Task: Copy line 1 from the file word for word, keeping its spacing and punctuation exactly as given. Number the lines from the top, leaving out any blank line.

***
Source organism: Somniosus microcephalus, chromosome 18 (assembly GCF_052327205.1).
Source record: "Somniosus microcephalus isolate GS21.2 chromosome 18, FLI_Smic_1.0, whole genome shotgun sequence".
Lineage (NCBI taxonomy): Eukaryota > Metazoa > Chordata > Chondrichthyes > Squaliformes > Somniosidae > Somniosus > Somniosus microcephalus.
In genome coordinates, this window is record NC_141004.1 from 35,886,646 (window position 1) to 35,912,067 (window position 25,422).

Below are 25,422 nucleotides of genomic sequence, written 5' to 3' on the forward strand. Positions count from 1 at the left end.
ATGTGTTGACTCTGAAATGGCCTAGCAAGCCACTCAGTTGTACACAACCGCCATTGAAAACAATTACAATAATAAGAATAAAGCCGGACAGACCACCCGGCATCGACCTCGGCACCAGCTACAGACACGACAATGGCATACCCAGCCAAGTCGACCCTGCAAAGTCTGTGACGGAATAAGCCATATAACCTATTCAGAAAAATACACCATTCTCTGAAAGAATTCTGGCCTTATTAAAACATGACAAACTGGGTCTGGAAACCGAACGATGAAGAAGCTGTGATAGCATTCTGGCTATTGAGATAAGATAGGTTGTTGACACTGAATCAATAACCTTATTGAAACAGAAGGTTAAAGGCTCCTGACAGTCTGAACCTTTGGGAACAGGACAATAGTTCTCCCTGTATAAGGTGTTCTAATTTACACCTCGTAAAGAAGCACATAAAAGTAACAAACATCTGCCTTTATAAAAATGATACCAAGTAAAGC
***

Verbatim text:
Source organism: Somniosus microcephalus, chromosome 18 (assembly GCF_052327205.1).